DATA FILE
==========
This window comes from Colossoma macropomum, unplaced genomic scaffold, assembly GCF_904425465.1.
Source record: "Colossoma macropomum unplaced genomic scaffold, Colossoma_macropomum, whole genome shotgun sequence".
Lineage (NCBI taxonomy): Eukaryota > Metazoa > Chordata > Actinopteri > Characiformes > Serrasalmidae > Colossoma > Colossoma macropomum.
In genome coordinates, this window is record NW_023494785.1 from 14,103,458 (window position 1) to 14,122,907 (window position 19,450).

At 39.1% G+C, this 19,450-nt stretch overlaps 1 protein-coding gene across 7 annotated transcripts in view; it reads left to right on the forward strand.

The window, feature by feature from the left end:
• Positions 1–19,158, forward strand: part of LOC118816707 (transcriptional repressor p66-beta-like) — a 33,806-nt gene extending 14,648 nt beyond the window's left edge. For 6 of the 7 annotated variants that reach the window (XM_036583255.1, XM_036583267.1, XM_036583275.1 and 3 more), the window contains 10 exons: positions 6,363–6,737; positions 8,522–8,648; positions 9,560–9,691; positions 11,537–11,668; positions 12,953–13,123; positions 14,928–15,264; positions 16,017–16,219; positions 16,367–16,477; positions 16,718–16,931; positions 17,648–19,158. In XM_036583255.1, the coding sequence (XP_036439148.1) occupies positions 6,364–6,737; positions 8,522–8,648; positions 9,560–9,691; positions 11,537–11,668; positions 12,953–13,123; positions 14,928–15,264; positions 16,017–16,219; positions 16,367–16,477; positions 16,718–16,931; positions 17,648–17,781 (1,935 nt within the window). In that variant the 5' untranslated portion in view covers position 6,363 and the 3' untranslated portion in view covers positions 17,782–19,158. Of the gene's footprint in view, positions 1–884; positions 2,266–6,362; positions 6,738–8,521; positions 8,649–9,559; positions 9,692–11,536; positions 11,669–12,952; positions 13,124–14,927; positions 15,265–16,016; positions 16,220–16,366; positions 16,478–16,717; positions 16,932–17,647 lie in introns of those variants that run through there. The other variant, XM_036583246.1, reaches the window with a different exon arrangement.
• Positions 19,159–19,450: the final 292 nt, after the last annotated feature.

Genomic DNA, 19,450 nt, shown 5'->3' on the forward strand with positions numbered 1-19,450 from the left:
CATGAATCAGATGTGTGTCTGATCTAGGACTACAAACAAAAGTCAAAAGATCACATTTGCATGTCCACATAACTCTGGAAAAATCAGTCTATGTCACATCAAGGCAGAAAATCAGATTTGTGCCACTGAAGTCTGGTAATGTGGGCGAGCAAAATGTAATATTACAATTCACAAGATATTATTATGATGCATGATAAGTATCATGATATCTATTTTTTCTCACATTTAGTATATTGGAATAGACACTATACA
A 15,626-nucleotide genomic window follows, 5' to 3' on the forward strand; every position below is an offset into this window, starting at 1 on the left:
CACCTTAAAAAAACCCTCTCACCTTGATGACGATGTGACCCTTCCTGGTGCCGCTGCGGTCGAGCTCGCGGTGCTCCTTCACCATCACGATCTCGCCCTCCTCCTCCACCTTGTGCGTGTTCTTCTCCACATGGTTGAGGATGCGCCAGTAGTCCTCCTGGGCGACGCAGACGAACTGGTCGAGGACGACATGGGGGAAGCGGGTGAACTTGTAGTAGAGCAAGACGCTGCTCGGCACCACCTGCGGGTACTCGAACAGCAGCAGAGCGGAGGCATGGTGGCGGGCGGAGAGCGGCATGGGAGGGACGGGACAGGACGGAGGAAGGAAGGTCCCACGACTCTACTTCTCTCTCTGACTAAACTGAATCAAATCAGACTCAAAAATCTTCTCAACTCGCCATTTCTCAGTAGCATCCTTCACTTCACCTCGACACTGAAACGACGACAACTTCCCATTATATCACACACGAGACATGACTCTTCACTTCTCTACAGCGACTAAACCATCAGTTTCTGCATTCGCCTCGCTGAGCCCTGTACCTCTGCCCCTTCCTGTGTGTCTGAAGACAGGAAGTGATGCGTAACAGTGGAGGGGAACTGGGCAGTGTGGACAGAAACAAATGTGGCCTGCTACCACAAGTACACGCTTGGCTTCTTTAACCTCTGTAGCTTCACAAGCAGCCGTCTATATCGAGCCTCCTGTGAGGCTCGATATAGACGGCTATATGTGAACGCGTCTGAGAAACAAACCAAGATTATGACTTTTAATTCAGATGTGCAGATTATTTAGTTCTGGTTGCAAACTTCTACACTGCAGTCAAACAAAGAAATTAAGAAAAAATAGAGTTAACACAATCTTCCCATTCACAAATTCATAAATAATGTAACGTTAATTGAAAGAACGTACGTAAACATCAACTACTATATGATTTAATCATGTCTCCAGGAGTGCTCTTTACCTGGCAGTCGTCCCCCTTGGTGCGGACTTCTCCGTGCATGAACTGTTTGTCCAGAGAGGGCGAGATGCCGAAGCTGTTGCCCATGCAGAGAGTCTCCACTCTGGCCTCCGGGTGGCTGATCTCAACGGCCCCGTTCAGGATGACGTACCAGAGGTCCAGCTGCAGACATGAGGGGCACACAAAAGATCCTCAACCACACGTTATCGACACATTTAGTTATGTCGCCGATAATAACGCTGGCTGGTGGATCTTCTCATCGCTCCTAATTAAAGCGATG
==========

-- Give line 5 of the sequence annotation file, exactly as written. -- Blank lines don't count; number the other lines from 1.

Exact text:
At 39.1% G+C, this 19,450-nt stretch overlaps 1 protein-coding gene across 7 annotated transcripts in view; it reads left to right on the forward strand.